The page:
How to care a Lhasa Apso eyes? Lhasa Apso has a high risk of dry eye, or keratoconjunctivitis sicca (KCS). This condition is characterized by insufficient tear secretion in Lhasa Apso’s eyes, leading to dry and inflamed eyes. Some cases of Lhasa Apso’s eyes are mild and can only cause discomfort. Severe cases can cause extreme, debilitating pain. Severe KCs, if not treated, can lead to increased pain and blindness in Lhasa Apso’s eyes.
Some of the early symptoms of KCS may be similar to other less serious eye diseases. It’s important to know what signs to pay attention to so that your beloved Lhasa Apso’s eyes can get timely and appropriate treatment. The tears of Lhasa Apso eyes are mainly composed of thin layer or water layer. The other important components of eye tears are the oily layer on the surface and the mucous layer inside. In addition to maintaining eye lubrication, the water layer also protects the eyes from bacteria, dust and other particles, and provides oxygen and nutrition for the cornea. Lhasa Apso’s eyes have KCs and can’t produce enough tears, but the lacrimal passage still carries mucus layer. This is what accumulates and causes the eye to discharge. Due to the lack of water in Lhasa Apso’s eye tears, dirt and bacteria can not be washed effectively and can also accumulate, leading to other eye problems, including inflammation and swelling caused by infection.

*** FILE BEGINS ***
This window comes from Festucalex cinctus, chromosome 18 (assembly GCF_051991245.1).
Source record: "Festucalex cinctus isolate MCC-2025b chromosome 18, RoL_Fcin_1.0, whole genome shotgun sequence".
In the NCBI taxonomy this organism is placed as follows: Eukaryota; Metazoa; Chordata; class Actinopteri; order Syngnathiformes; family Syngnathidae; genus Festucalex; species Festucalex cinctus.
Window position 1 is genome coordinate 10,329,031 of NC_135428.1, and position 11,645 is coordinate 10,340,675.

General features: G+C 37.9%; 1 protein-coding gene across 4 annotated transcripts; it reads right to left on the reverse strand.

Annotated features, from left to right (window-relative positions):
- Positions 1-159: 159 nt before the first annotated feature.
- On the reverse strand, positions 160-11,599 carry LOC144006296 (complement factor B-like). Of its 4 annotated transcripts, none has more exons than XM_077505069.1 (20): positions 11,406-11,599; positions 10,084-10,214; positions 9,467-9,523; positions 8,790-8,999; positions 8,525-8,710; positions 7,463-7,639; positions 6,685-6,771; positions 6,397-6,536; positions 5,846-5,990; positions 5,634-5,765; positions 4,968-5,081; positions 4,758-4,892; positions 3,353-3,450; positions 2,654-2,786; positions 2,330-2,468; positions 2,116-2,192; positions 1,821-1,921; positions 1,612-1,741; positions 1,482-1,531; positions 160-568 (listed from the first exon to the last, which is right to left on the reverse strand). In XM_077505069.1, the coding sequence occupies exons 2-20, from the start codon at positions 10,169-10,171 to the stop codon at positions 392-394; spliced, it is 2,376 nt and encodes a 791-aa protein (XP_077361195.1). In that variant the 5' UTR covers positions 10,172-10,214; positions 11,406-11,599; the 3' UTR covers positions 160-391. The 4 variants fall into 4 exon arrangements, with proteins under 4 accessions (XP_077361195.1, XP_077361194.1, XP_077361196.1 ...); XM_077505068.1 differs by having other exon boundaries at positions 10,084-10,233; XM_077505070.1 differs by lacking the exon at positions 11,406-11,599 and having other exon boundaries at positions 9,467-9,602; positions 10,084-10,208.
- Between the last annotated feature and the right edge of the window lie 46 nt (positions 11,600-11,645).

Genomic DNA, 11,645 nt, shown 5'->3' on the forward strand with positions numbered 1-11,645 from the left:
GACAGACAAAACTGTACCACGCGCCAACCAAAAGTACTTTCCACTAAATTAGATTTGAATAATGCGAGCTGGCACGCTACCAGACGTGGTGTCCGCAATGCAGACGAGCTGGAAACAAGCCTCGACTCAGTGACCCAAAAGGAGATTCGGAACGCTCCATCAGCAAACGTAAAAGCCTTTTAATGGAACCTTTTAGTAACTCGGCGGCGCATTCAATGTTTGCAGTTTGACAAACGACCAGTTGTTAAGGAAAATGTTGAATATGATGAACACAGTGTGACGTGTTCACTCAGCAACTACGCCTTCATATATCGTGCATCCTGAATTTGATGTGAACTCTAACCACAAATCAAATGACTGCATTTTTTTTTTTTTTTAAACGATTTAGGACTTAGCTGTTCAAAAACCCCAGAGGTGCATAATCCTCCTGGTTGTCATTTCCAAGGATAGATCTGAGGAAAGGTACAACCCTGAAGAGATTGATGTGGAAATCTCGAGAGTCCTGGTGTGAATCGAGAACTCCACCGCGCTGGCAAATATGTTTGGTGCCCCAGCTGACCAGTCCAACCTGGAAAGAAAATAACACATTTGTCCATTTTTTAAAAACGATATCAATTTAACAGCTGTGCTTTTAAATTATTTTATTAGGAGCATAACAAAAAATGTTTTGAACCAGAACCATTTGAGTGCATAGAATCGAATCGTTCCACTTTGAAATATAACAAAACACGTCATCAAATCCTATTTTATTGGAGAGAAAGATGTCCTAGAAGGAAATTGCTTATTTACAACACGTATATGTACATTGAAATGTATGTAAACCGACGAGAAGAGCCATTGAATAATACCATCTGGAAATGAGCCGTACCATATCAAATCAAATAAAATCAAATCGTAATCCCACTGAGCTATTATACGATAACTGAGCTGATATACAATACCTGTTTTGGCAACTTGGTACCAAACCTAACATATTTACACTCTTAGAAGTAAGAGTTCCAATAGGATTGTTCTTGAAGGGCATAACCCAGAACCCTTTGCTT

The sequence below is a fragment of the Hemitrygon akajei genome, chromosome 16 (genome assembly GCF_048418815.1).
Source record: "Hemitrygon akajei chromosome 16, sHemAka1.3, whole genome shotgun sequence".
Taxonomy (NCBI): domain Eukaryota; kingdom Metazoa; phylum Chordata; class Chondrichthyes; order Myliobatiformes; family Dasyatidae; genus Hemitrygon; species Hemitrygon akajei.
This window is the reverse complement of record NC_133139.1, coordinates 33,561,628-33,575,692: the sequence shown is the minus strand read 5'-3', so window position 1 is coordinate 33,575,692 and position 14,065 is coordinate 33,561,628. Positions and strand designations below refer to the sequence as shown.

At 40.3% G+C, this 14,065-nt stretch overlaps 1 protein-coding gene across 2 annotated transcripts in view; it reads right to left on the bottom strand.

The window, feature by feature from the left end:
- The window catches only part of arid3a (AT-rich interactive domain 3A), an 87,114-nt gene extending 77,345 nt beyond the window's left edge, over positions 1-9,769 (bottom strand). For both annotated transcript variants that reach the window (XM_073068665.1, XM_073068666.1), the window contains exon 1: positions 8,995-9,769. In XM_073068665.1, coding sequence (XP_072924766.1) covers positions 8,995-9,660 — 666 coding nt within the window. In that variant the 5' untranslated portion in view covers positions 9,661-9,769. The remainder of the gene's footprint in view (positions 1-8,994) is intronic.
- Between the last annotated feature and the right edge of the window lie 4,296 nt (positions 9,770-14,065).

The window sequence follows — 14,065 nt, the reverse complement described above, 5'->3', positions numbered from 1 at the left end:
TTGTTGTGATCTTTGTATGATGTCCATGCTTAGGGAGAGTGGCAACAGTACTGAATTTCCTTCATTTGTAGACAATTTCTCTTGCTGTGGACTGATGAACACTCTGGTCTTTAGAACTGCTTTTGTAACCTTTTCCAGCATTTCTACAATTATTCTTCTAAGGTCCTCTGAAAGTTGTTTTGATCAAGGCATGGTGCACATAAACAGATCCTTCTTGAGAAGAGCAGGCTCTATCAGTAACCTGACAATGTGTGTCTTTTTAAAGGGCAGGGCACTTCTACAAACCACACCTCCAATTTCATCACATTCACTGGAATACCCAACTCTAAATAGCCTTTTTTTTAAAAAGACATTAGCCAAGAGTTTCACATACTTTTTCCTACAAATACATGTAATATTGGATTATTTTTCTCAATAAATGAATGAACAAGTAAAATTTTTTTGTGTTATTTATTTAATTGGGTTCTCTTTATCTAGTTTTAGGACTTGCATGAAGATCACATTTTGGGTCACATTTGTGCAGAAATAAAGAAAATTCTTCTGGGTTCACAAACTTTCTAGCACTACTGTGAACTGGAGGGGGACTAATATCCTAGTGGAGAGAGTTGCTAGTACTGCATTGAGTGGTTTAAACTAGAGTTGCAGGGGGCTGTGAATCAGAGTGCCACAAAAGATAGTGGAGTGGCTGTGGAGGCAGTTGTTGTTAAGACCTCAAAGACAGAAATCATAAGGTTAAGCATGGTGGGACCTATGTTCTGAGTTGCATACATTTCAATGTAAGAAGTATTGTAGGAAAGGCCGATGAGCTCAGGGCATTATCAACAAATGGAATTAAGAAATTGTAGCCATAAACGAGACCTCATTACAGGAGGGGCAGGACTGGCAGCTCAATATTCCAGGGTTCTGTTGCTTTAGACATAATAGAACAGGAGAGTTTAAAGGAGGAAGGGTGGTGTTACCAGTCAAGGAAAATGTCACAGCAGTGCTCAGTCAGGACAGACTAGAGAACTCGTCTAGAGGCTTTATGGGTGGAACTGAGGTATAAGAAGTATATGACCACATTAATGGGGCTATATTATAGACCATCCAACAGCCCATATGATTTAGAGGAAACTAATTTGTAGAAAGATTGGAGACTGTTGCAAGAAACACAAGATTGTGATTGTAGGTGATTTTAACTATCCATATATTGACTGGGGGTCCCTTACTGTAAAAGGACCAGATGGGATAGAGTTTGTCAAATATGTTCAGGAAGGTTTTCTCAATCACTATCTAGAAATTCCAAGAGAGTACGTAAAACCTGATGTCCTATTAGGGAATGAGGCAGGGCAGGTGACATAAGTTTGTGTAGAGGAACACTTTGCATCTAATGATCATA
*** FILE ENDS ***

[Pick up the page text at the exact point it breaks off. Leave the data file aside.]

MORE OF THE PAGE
Lhasa Apso’s entropion and ectropion. Entropion and ectropion are serious eye problems of Apso in Lhasa. When the eyelids of Lhasa Apso eyes turn inward, the eyelids closest to Lhasa Apso eyes roll inward, causing the eyelashes and hair that usually faces outward to contact the cornea. When hair rubs against the cornea, it can scratch the cornea, leading to scarring and potential blindness. Lhasa Apso’s entropion is a very painful condition and should be treated immediately by a veterinarian. In Lhasa Apso, the eyelids roll outward rather than inward when the eyelids turn outward. Although it may be more serious than entropion, it negates the protective function of eyelid. Without this protective layer, the lining of Lhasa Apso’s eyelids will be exposed to foreign bodies, causing irritation and inflammation. Over time, the eyelid ectropion of Lhasa Apso can also cause serious damage to eyes and vision, so it should be treated immediately. LApso owners in Lhasa are encouraged to check the dog’s eyes as part of their grooming habit. Buy a Lhasa Apso.
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